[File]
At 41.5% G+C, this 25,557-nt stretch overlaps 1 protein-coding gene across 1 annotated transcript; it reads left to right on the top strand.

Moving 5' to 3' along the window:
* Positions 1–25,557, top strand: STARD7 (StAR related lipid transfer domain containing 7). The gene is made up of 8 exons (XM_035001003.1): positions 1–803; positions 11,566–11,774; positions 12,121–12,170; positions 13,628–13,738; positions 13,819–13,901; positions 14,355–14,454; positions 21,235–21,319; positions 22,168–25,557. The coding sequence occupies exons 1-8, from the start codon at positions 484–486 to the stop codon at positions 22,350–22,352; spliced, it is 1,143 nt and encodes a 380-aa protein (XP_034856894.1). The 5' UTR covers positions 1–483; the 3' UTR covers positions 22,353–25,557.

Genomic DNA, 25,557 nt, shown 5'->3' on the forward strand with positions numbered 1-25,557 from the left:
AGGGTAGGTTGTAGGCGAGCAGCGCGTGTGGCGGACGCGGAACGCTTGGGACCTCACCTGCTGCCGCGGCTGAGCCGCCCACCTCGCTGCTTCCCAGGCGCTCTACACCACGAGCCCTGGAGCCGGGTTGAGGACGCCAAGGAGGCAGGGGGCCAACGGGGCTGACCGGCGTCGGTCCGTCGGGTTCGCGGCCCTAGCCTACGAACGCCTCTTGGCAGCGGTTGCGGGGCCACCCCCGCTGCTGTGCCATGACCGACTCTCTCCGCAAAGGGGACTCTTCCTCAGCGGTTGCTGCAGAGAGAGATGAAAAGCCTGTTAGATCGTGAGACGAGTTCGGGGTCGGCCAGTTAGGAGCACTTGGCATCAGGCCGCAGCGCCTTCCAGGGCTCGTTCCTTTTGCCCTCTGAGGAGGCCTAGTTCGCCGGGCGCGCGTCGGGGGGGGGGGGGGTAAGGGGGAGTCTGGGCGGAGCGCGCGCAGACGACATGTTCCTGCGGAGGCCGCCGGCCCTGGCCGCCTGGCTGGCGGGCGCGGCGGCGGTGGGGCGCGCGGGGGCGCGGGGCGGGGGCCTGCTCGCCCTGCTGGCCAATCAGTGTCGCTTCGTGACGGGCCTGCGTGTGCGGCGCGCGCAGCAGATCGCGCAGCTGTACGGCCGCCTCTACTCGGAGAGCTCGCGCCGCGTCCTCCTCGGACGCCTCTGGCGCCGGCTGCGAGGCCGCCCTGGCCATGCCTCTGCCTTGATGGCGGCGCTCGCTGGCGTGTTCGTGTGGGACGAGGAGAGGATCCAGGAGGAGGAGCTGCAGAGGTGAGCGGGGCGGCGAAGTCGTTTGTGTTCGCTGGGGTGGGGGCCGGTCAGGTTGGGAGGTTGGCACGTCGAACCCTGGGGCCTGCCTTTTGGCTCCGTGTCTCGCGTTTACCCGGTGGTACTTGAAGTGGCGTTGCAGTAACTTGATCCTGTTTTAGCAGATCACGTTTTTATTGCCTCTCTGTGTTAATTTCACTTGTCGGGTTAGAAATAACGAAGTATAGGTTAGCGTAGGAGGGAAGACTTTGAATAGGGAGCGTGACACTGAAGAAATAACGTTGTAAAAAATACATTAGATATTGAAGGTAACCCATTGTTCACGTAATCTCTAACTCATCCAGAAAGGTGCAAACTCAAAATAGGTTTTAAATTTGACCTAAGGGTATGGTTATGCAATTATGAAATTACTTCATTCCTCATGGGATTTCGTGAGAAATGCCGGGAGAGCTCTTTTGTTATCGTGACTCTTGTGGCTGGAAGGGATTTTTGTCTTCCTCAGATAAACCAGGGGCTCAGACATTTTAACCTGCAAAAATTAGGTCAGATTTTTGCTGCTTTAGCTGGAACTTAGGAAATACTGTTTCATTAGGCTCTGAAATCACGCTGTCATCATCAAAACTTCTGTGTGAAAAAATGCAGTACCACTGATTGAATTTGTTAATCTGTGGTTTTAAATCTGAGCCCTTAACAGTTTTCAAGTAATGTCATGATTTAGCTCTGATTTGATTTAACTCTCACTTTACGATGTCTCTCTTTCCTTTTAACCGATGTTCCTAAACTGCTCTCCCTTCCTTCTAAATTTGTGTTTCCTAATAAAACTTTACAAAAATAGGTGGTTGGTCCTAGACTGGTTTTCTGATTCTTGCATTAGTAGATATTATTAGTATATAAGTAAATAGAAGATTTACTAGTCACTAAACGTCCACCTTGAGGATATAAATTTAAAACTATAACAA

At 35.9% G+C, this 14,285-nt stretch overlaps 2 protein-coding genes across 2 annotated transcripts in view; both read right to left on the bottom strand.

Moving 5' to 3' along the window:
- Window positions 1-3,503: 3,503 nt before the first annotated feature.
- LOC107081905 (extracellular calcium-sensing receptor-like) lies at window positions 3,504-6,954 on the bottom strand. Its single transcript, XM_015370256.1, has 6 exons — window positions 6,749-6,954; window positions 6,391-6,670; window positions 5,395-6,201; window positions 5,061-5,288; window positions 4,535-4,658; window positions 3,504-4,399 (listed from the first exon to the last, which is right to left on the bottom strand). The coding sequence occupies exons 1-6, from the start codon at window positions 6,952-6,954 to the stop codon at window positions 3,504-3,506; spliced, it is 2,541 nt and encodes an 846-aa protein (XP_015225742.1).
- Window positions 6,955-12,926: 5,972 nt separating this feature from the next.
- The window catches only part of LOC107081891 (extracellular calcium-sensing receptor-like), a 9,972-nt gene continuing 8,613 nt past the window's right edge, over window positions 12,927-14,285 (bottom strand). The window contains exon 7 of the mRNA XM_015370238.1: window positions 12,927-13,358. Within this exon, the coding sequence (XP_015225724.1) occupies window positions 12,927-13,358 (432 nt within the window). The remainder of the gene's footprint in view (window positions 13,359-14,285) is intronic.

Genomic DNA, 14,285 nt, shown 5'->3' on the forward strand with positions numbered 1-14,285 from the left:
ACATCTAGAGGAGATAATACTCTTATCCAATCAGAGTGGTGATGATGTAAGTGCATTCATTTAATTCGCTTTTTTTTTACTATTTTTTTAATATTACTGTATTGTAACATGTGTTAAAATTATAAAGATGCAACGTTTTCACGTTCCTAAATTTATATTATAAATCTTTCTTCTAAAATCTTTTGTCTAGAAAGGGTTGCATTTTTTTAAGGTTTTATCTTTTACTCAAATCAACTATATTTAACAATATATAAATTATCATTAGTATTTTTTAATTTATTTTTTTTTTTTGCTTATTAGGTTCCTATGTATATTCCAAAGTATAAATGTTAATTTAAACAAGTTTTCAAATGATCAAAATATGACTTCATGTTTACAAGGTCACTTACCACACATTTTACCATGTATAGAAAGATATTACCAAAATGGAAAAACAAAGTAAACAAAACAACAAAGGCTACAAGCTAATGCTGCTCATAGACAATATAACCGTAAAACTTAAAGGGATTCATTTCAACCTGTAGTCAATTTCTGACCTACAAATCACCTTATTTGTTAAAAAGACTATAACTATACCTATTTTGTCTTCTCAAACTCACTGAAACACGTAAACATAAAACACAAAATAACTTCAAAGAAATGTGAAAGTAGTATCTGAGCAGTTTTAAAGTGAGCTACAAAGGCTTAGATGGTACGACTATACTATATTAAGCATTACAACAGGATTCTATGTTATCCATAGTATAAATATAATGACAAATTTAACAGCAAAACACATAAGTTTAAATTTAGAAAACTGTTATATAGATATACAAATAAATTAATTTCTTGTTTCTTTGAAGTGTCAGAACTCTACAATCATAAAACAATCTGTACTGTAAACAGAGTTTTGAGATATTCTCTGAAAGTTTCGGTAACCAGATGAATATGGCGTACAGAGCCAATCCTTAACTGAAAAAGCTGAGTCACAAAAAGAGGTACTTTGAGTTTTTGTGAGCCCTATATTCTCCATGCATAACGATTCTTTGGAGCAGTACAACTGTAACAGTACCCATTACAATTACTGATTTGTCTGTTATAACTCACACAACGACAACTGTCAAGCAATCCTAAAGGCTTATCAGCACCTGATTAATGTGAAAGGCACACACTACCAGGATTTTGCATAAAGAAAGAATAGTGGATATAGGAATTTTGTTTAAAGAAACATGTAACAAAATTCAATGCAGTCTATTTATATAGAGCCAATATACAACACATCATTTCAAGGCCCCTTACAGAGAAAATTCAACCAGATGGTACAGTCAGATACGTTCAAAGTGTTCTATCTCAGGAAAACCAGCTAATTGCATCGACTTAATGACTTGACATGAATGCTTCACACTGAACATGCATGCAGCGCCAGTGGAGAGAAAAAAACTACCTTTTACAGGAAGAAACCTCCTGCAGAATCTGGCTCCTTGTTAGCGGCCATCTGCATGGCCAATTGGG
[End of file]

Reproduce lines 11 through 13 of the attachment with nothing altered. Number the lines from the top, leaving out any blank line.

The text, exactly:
- The window catches only part of LOC107081891 (extracellular calcium-sensing receptor-like), a 9,972-nt gene continuing 8,613 nt past the window's right edge, over window positions 12,927-14,285 (bottom strand). The window contains exon 7 of the mRNA XM_015370238.1: window positions 12,927-13,358. Within this exon, the coding sequence (XP_015225724.1) occupies window positions 12,927-13,358 (432 nt within the window). The remainder of the gene's footprint in view (window positions 13,359-14,285) is intronic.

Genomic DNA, 14,285 nt, shown 5'->3' on the forward strand with positions numbered 1-14,285 from the left:
ACATCTAGAGGAGATAATACTCTTATCCAATCAGAGTGGTGATGATGTAAGTGCATTCATTTAATTCGCTTTTTTTTTACTATTTTTTTAATATTACTGTATTGTAACATGTGTTAAAATTATAAAGATGCAACGTTTTCACGTTCCTAAATTTATATTATAAATCTTTCTTCTAAAATCTTTTGTCTAGAAAGGGTTGCATTTTTTTAAGGTTTTATCTTTTACTCAAATCAACTATATTTAACAATATATAAATTATCATTAGTATTTTTTAATTTATTTTTTTTTTTTGCTTATTAGGTTCCTATGTATATTCCAAAGTATAAATGTTAATTTAAACAAGTTTTCAAATGATCAAAATATGACTTCATGTTTACAAGGTCACTTACCACACATTTTACCATGTATAGAAAGATATTACCAAAATGGAAAAACAAAGTAAACAAAACAACAAAGGCTACAAGCTAATGCTGCTCATAGACAATATAACCGTAAAACTTAAAGGGATTCATTTCAACCTGTAGTCAATTTCTGACCTACAAATCACCTTATTTGTTAAAAAGACTATAACTATACCTATTTTGTCTTCTCAAACTCACTGAAACACGTAAACATAAAACACAAAATAACTTCAAAGAAATGTGAAAGTAGTATCTGAGCAGTTTTAAAGTGAGCTACAAAGGCTTAGATGGTACGACTATACTATATTAAGCATTACAACAGGATTCTATGTTATCCATAGTATAAATATAATGACAAATTTAACAGCAAAACACATAAGTTTAAATTTAGAAAACTGTTATATAGATATACAAATAAATTAATTTCTTGTTTCTTTGAAGTGTCAGAACTCTACAATCATAAAACAATCTGTACTGTAAACAGAGTTTTGAGATATTCTCTGAAAGTTTCGGTAACCAGATGAATATGGCGTACAGAGCCAATCCTTAACTGAAAAAGCTGAGTCACAAAAAGAGGTACTTTGAGTTTTTGTGAGCCCTATATTCTCCATGCATAACGATTCTTTGGAGCAGTACAACTGTAACAGTACCCATTACAATTACTGATTTGTCTGTTATAACTCACACAACGACAACTGTCAAGCAATCCTAAAGGCTTATCAGCACCTGATTAATGTGAAAGGCACACACTACCAGGATTTTGCATAAAGAAAGAATAGTGGATATAGGAATTTTGTTTAAAGAAACATGTAACAAAATTCAATGCAGTCTATTTATATAGAGCCAATATACAACACATCATTTCAAGGCCCCTTACAGAGAAAATTCAACCAGATGGTACAGTCAGATACGTTCAAAGTGTTCTATCTCAGGAAAACCAGCTAATTGCATCGACTTAATGACTTGACATGAATGCTTCACACTGAACATGCATGCAGCGCCAGTGGAGAGAAAAAAACTACCTTTTACAGGAAGAAACCTCCTGCAGAATCTGGCTCCTTGTTAGCGGCCATCTGCATGGCCAATTGGG